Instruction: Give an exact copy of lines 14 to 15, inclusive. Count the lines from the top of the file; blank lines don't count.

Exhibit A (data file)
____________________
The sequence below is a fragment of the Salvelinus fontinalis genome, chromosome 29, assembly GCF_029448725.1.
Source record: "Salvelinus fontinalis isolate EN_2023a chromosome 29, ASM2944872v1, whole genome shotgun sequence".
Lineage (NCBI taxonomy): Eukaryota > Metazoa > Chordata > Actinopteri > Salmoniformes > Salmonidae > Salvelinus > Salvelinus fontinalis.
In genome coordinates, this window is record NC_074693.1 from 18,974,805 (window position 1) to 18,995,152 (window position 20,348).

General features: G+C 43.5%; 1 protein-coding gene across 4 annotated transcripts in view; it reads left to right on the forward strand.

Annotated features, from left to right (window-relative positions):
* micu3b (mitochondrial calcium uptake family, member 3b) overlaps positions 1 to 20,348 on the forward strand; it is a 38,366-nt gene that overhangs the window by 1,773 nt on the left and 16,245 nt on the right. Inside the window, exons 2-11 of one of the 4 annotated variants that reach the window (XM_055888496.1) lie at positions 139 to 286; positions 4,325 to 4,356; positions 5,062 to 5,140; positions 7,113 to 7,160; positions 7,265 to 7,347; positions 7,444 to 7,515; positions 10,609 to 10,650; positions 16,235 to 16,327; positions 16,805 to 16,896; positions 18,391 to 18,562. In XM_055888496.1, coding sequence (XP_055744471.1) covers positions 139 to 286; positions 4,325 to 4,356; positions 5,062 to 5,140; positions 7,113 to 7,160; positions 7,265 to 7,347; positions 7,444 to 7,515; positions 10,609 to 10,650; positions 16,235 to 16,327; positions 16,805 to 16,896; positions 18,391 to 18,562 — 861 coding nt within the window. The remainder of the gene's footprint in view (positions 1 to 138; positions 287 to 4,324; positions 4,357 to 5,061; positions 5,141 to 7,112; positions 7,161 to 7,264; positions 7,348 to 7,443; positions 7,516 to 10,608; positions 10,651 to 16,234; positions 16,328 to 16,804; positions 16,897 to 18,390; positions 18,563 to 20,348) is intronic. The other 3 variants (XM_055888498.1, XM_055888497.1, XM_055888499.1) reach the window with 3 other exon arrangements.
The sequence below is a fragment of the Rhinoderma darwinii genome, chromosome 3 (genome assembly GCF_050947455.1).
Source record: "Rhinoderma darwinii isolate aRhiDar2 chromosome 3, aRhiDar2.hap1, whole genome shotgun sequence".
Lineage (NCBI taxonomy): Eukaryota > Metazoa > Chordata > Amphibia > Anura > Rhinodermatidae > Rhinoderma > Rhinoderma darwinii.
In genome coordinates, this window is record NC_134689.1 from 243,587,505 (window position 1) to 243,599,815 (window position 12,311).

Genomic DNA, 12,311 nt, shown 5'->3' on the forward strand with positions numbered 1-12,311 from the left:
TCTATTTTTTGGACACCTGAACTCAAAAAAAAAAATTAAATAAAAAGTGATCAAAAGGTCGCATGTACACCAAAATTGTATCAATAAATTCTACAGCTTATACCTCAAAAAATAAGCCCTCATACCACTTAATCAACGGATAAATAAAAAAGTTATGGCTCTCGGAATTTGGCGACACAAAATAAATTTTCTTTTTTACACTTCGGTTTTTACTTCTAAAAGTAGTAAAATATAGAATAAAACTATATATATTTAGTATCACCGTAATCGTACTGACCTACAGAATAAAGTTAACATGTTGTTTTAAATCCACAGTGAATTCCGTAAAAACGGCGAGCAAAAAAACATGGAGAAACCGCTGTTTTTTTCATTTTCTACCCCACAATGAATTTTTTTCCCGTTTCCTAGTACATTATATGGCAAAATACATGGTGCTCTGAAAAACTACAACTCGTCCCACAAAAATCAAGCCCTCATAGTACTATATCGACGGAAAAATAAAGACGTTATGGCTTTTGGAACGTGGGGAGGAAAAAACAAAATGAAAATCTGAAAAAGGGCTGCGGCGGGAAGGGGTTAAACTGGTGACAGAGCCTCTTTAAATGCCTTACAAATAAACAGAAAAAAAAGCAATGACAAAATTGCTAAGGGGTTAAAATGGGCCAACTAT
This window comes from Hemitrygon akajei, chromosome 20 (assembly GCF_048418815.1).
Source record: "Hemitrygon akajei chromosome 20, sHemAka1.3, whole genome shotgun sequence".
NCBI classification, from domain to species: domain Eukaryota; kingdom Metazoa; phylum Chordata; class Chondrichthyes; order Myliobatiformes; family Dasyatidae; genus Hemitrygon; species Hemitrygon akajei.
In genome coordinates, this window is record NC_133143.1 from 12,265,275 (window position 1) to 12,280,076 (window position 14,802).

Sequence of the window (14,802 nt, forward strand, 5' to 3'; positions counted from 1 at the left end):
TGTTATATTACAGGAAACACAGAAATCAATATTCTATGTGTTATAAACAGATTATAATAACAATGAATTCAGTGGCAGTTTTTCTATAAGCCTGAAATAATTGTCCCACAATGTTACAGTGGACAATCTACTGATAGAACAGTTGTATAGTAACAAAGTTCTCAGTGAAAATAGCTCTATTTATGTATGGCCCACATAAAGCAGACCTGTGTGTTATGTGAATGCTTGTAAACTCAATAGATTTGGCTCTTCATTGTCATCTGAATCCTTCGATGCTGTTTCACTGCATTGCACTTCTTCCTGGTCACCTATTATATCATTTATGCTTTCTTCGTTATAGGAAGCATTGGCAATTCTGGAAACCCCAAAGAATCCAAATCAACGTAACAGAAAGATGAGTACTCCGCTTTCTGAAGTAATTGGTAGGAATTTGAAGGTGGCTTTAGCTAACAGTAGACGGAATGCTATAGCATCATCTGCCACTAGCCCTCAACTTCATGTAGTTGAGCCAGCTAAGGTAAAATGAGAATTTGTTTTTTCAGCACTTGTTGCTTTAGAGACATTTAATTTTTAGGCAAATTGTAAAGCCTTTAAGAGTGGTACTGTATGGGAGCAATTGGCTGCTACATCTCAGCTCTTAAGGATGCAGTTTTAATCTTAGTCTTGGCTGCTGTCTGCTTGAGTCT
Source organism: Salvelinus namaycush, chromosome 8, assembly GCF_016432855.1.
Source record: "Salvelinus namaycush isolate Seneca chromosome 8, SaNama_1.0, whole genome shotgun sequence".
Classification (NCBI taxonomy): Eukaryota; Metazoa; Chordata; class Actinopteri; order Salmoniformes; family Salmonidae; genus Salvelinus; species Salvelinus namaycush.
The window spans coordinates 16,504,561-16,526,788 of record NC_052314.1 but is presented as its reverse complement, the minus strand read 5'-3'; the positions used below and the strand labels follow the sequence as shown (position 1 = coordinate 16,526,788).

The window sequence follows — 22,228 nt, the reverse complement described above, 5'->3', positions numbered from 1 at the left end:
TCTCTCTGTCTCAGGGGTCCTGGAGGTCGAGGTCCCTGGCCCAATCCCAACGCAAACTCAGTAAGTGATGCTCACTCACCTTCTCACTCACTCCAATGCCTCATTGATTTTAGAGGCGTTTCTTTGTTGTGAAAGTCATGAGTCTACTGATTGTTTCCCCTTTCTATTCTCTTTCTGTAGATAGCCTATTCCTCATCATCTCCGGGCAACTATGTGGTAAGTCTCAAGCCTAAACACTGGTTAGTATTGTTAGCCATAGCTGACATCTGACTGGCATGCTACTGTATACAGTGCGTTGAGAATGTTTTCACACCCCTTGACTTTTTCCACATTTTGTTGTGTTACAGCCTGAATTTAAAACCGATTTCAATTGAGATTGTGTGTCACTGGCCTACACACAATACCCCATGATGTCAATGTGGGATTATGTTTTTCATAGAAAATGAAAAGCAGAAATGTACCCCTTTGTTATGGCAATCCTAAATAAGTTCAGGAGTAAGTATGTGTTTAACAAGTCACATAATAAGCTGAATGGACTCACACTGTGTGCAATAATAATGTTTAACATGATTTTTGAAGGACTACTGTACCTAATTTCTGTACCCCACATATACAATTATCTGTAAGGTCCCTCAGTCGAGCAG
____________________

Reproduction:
This window comes from Hemitrygon akajei, chromosome 20 (assembly GCF_048418815.1).
Source record: "Hemitrygon akajei chromosome 20, sHemAka1.3, whole genome shotgun sequence".